Metabolic syndrome and obesity are the cornerstones of liver fibrosis in HIV-monoinfected patients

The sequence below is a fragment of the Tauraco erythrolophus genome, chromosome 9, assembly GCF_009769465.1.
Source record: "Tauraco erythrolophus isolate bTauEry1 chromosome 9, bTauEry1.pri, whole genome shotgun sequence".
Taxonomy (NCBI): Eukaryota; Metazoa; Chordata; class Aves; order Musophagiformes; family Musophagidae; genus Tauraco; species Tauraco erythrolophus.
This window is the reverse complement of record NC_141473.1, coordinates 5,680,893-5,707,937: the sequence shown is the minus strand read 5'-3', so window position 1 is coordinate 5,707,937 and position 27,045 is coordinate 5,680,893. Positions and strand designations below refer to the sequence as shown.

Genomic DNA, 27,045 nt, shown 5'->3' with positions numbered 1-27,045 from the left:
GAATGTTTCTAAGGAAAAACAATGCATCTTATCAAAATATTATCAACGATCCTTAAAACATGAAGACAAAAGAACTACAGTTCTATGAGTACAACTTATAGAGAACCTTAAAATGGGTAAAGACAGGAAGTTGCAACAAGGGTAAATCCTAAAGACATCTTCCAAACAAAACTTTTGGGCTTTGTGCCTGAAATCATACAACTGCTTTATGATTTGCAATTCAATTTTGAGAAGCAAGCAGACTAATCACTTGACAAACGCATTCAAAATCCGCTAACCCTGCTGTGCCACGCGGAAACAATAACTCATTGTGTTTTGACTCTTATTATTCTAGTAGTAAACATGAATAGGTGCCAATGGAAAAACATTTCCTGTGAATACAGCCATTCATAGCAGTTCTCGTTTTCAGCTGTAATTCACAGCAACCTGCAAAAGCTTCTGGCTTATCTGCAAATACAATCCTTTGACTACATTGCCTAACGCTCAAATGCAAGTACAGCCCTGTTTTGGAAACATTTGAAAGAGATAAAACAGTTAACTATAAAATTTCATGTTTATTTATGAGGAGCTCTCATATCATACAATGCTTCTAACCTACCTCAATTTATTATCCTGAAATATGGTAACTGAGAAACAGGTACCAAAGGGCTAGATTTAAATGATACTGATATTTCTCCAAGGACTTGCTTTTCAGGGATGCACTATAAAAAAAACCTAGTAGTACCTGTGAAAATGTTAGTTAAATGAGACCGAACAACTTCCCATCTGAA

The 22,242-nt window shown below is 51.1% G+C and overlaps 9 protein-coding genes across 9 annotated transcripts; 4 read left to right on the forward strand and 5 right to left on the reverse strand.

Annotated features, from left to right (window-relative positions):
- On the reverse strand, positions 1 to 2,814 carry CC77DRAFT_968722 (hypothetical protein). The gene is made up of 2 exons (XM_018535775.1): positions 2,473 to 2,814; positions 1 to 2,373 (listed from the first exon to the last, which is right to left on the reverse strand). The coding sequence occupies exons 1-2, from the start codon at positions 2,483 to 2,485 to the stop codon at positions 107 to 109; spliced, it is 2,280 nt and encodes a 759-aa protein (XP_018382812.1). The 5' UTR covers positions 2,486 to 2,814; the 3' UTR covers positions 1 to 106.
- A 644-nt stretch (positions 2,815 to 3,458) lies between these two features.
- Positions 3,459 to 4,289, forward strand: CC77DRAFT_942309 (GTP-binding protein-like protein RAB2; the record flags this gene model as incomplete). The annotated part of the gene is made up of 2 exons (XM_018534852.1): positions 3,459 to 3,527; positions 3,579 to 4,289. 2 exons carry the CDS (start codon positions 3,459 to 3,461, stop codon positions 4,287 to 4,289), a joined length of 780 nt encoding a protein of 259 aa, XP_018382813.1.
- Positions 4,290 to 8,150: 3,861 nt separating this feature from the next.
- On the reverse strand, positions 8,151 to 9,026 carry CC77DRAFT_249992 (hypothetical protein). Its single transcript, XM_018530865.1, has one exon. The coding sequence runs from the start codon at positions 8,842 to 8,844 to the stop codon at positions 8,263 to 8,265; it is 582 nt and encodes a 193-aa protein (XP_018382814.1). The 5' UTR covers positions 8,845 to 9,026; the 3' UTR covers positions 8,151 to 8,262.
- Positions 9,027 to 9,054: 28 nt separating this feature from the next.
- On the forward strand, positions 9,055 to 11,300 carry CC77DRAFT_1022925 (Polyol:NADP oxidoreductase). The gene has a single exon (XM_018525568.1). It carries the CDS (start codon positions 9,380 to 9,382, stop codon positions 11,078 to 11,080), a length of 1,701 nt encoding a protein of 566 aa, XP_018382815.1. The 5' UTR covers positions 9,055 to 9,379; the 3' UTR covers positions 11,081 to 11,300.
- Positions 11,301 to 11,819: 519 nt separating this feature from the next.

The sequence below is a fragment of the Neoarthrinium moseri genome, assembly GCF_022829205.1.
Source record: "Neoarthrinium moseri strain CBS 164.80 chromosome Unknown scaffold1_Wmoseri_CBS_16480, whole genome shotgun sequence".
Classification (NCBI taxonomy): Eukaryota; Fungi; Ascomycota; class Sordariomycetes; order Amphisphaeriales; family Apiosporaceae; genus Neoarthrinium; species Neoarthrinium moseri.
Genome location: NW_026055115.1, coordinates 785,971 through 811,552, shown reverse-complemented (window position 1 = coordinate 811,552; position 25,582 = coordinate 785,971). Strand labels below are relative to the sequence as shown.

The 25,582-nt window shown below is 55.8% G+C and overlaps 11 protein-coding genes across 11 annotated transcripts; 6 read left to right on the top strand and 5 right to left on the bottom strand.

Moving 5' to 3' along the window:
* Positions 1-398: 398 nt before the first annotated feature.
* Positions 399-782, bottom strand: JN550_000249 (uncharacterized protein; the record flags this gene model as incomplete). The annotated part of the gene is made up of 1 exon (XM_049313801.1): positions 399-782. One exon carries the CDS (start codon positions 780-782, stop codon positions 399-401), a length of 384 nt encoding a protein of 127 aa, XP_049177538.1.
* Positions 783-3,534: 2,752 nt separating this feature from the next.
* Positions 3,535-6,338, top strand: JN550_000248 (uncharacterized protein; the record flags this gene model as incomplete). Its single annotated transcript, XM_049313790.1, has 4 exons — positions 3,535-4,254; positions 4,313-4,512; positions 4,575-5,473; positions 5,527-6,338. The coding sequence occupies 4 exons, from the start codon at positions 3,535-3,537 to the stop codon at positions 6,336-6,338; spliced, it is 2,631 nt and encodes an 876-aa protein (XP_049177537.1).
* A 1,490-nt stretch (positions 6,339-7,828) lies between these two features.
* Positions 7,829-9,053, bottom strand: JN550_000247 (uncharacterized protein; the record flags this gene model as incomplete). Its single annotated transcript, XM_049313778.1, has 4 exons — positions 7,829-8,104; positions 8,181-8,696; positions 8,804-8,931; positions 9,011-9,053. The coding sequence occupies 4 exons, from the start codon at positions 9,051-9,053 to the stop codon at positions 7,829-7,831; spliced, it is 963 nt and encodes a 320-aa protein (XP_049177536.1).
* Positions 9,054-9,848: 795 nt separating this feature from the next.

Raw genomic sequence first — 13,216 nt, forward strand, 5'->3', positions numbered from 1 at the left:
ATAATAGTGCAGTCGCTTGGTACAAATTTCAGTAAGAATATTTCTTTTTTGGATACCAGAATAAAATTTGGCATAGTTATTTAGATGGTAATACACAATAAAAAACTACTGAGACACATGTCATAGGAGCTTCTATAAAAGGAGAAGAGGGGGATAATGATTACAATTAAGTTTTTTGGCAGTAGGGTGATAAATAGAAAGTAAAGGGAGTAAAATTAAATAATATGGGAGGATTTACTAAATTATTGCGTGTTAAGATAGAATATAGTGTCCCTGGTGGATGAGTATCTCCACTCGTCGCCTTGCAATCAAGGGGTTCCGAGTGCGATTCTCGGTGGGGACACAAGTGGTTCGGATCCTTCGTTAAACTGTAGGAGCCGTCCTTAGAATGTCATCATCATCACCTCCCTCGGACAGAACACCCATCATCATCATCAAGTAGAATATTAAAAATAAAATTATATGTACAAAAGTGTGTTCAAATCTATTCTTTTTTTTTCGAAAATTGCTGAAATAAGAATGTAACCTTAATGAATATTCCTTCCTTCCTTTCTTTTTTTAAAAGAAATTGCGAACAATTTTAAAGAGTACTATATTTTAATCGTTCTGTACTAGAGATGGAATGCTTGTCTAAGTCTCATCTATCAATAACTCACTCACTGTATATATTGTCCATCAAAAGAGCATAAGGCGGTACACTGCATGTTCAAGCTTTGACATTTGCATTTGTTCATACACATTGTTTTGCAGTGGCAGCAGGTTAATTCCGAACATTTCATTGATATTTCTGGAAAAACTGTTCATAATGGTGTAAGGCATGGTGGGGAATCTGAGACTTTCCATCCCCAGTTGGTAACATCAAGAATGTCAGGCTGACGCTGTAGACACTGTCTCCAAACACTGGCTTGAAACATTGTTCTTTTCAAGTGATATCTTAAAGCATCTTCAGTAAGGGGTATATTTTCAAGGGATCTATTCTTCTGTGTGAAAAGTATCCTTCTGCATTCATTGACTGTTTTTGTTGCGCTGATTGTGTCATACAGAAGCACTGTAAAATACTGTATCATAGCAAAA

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Background:Metabolic syndrome (MetS) and nonalcoholic fatty liver disease have become a common finding in HIV-infected patients. However, the severity, risk factors and pathogenesis of liver fibrosis in this population have been poorly documented.Objectives:To assess the impact of MetS on liver fibrosis and analyze the association between MetS, liver fibrosis and markers of adipose tissue and macrophage activation.Methods:In a matched cohort of HIV-1-monoinfected patients with and without MetS, after exclusion of other causes of liver disease, we assessed liver stiffness measurement and measured levels of serum adipokines, homeostasis model assessment index and soluble CD163 (sCD163) and CD14 as markers of fat, insulin resistance and macrophage/monocyte activation, respectively.Results:A total of 468 HIV-monoinfected individuals were enrolled; 405 (203 with MetS/202 without MetS) were analyzed. Patients with MetS were older and 49% had insulin resistance. The prevalence of significant liver fibrosis (≥F2) was higher in patients with MetS [25.1%, 95% confidence interval (19.3–31.2)] compared with those without MetS [7.9%, (4.6–12.5), P < 0.0001]. In multivariable analysis, obesity [odds ratio: 3.9 (95% CI 2.1–7.1)] and homeostasis model assessment [1.1 (1.06–1.2)] were independent factors of significant fibrosis and remained associated after adjustment on MetS. Serum levels of adipokines and sCD163 were significantly associated with the degree of liver fibrosis. When adjusted on MetS, leptin and sCD163 remained strongly associated with fibrosis/cirrhosis, whereas HIV parameters and antiretroviral therapy were not.Conclusion:In HIV-monoinfected patients, MetS is an important risk factor of liver fibrosis. Adipose tissue and macrophage activation might be key players in the development of liver fibrosis but the exact mechanisms need to be elucidated.

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